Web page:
The Supreme Court’s two final full opinions in its 2020 Term were significant beyond their facts and results. One case (Brnovich v. DNC) challenged two recent Arizona voting restrictions; the other (Americans for Prosperity Foundation v. California) attacked California’s requirement that non-profit organizations disclose their contributors’ names.
By 6-3 votes on July 1, the Court upheld the Arizona laws but invalidated the California regulations. A comparison of the facts — and, even more, attention to the Court’s language — should set off alarm bells. Arizona’s restrictions unquestionably burdened the right to vote, yet the Court sustained them. Simultaneously, the justices struck down California’s bureaucratic requirement as overly burdensome — though there was no factual basis that any right was actually burdened. (Non-profits, including political action groups, already had to gather and submit the same information to the IRS.) The Court’s obvious inconsistency revealed that when our current “conservative justices” leave the constitutional text to weigh a burden on a claimed right, that burden is magically light when the right is voting, yet mysteriously heavy when a right involves using money to influence politics and policy.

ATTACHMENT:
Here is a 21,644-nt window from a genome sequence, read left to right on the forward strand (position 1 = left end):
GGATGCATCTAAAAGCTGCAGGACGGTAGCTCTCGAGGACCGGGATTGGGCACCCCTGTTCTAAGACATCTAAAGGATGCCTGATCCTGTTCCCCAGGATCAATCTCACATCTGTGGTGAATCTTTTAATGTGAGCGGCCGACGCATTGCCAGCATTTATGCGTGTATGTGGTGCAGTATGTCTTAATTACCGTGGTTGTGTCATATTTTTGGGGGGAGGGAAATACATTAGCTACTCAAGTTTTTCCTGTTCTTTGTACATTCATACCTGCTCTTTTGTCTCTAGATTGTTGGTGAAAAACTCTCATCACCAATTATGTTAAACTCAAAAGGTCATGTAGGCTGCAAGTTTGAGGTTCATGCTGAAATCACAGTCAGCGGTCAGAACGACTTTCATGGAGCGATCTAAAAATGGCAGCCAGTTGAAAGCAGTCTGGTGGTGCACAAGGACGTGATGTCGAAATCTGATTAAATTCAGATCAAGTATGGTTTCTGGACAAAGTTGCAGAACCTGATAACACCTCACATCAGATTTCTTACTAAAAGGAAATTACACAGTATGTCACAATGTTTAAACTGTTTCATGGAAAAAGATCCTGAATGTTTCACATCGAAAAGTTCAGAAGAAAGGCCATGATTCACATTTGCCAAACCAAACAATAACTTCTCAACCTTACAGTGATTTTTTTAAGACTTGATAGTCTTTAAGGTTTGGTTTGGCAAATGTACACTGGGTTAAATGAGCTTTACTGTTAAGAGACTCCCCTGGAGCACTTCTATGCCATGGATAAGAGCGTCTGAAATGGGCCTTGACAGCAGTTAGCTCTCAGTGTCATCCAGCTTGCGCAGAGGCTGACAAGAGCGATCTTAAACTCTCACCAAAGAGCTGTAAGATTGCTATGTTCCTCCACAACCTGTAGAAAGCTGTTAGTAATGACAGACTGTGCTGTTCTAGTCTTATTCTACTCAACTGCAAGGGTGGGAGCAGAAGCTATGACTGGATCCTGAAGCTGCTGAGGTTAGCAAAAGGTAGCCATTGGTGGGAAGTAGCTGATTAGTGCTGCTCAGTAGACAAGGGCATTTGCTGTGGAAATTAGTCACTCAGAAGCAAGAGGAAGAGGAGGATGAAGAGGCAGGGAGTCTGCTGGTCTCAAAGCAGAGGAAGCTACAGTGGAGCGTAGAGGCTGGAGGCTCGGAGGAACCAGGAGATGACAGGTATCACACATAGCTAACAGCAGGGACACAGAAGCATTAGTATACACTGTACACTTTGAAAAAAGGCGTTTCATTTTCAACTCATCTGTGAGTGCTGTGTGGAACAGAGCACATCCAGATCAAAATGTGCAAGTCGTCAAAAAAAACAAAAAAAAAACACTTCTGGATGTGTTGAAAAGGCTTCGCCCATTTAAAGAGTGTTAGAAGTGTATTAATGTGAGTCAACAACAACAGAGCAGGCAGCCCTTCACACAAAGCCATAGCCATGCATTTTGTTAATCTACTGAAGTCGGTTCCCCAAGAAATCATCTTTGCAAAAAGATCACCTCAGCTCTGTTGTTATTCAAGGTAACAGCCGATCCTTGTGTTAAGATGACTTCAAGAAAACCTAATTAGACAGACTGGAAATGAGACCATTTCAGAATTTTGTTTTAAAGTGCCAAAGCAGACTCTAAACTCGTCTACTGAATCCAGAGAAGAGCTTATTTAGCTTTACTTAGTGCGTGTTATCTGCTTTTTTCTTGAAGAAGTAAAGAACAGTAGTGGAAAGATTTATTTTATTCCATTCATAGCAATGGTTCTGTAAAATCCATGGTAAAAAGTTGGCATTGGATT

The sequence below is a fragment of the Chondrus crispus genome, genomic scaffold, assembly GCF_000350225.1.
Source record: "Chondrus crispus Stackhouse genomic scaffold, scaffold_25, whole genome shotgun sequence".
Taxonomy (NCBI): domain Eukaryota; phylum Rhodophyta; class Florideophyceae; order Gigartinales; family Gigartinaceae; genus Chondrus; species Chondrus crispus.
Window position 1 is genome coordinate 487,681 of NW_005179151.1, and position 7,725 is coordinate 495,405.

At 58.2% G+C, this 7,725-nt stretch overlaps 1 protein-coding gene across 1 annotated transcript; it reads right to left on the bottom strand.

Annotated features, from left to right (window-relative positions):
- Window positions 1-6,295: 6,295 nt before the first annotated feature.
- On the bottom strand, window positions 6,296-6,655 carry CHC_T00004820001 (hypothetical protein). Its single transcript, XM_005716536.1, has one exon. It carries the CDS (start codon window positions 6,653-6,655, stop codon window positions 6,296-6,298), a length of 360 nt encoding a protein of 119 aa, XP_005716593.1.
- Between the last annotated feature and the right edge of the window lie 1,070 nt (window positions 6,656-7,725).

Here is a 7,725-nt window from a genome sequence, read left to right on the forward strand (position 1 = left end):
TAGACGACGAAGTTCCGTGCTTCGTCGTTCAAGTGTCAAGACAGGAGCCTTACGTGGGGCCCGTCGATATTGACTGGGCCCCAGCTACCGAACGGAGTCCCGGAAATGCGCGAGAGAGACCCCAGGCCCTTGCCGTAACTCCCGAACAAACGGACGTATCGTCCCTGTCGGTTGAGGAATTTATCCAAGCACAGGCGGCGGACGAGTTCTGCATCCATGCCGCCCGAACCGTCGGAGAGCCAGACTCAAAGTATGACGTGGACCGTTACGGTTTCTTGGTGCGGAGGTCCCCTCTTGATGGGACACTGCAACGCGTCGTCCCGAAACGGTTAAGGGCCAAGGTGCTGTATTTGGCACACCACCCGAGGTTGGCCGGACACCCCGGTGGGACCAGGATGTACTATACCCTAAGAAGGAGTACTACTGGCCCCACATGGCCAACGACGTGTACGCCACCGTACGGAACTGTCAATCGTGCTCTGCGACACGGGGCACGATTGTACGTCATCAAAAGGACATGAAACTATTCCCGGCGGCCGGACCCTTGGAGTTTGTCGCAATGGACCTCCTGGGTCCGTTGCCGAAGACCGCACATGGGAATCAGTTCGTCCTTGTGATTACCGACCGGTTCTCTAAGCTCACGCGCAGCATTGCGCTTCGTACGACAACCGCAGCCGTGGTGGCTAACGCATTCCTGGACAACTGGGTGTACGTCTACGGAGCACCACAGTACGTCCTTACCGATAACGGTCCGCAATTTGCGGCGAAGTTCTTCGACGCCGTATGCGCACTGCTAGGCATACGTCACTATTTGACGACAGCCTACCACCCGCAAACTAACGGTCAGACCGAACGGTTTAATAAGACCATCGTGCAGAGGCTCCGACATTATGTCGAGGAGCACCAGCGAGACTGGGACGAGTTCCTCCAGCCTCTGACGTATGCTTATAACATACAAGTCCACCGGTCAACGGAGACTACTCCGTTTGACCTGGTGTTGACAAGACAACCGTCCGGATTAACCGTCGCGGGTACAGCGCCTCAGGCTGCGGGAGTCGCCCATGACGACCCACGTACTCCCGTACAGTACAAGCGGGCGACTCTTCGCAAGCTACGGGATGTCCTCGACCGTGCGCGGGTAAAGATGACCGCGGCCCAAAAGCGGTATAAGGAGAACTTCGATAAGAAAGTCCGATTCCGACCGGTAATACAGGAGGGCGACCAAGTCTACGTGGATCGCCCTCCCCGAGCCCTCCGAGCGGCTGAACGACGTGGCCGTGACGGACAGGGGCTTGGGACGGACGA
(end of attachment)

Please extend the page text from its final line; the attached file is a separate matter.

The Court’s ready acquiescence in Arizona’s restrictions on the right to vote is sadly familiar: It echoes the Court’s sustained willingness to allow nearly every devastating restriction placed on abortion rights, each time holding that the restriction did not impose an “undue burden.” To understand the Court’s somersault in the two July 1 cases, is to forebode its decisions about abortion. Roe v. Wade (1973) was the famous landmark case, but Planned Parenthood of Southeastern Pa. v. Casey (1992) replaced Roe’s analytic framework with a new “undue burden standard,” which the Court ostensibly has applied ever since. In so doing, the Court has been remarkably accepting of a broad array of significant restrictions on a woman’s right to choose, finding numerous burdens not to be “undue” — often despite tragic facts on the ground. In fact, some current justices — and not only those recently confirmed — have never seen a burden on abortion they deem undue. In the Dobbs case docketed for next term, the Court is primed to allow a still greater burden on a woman’s right to choose, if the right survives at all.